Commodity markets have also done well. Crude oil prices are now twice their March lows (despite continued spare capacity, according to all estimates), copper is up 129%, and nickel is up 103%. There is no doubt that the return to global growth, at least outside North America and Europe, is already proving to have a profound impact on commodity markets.
Core inflation, as measured by the Federal Reserve, is unlikely to reach (or be near to) 2% in the near future. However, headline inflation may rise due to the increase in commodity prices and fall in the value of the dollar; this reduces consumers’ purchasing power.
This nascent recovery is partly a bounce back from the near total financial collapse which we experienced in the Winter/Spring of 2008-09. The key components of this success are three policies.
- First, global coordinated monetary stimulus, in which the Federal Reserve has shown leadership by keeping interest rates near all time lows. Of central banks in industrialized countries, only Australia has begun to tighten.
- Second, global coordinated fiscal policy, including a budget deficit in the US that is projected to be 10% of GDP or above both this year and next year. In this context, the Recovery Act played an important role both in supported spending in the US economy and in encouraging other countries to loosen fiscal policy (as was affirmed at the G20 summit in London, on April 2nd, 2009).
- Third, after some U-turns, by early 2009 there was largely unconditional support for major financial institutions, particularly as demonstrated by the implementation and interpretation of the bank “stress tests” earlier this year.
However, the same policies that have helped the economy avoid a major depression also create serious risks – in the sense of generating even larger financial crises in the future.
A great deal has been made of the potential comparison with Japan in the early 1990s, with some people arguing that Japan’s experience suggests we should pursue further fiscal stimulus and continued regulatory forbearance for banks. This reasoning is flawed.
We should keep in mind that repeated fiscal stimulus and a decade of easy monetary policy did not lead Japan back to its previous growth rates. Japanese outcomes should caution against unlimited increases in our public debt.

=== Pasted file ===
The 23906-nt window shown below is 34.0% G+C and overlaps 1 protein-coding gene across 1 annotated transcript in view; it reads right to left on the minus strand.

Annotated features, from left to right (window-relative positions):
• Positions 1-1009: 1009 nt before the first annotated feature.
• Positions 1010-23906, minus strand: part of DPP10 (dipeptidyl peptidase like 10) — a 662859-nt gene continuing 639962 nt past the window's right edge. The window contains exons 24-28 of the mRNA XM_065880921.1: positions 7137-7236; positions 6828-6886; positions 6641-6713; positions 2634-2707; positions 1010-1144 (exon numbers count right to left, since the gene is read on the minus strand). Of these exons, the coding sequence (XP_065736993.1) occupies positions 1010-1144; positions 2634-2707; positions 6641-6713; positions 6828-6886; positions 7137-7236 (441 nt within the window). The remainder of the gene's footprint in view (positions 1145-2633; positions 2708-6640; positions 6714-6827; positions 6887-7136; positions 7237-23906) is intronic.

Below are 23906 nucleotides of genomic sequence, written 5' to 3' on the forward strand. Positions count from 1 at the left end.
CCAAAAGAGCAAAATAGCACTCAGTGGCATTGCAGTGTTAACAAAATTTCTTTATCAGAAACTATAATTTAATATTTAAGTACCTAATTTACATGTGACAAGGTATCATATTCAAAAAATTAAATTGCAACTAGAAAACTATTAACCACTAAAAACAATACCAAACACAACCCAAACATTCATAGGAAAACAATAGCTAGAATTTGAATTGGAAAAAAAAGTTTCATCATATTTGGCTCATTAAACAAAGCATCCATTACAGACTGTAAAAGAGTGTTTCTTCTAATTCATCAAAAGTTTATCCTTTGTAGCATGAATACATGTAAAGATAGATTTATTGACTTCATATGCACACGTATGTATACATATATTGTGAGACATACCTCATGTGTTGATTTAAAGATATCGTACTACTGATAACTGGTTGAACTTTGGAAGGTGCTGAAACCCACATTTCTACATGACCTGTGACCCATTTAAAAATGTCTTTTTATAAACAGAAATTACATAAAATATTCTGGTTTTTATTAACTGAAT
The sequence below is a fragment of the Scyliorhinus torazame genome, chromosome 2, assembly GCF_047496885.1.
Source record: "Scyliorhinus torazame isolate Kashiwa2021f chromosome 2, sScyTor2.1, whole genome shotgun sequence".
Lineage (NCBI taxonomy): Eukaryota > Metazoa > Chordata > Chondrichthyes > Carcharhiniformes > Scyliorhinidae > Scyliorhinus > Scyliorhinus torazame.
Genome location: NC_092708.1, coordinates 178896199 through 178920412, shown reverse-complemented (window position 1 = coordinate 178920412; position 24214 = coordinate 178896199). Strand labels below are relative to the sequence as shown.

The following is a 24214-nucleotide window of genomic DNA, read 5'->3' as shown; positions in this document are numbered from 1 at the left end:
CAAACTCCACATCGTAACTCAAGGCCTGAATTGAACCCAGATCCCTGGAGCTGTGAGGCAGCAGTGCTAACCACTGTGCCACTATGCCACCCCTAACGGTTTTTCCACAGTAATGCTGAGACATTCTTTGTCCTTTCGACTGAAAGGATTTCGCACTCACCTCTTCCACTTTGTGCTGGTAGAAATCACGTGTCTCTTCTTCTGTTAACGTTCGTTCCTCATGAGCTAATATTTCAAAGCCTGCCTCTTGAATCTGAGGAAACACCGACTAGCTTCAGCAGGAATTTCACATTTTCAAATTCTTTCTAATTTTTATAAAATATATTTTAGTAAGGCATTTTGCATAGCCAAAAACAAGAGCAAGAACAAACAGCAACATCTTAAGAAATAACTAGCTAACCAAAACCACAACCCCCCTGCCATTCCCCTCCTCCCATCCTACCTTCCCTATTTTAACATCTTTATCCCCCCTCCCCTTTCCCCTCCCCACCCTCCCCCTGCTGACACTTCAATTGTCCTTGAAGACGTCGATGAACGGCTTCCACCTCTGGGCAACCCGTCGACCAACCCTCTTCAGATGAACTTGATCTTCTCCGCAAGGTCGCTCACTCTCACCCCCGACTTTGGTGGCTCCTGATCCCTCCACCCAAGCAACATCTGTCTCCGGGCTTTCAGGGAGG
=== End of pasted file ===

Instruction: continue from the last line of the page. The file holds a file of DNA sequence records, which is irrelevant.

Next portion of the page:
Perhaps the best analysis regarding the impact of fiscal policy on recessions was done by the IMF. In their retrospective study of financial crises across countries, they found that nations with “aggressive fiscal stimulus” policies tended to get out of recessions 2 quarters earlier than those without aggressive policies. This is a striking conclusion – should we (or anyone) really increase our deficit further and build up more debt (domestic and foreign) in order to avoid 2 extra quarters of contraction?
A further large fiscal stimulus, with a view to generally boosting the economy, is therefore not currently appropriate. However, it makes sense to further extend support for unemployment insurance and for healthcare coverage for those who were laid off – people are unemployed not because they don’t want to work, but because there are far more job applicants than vacancies. Compared with other industrial countries, our social safety net is weak and not well suited to deal with the consequences of a major recession.
America is well-placed to maintain its global political and economic leadership, despite the rise of Asia. But this will only be possible if our policy stance towards the financial sector is substantially revised: the largest banks need to be broken up, “excess risk taking” that is large relative to the system should be taxed explicitly, and measures implemented to reduce the degree of nontransparent interconnectedness between financial institutions of all kinds.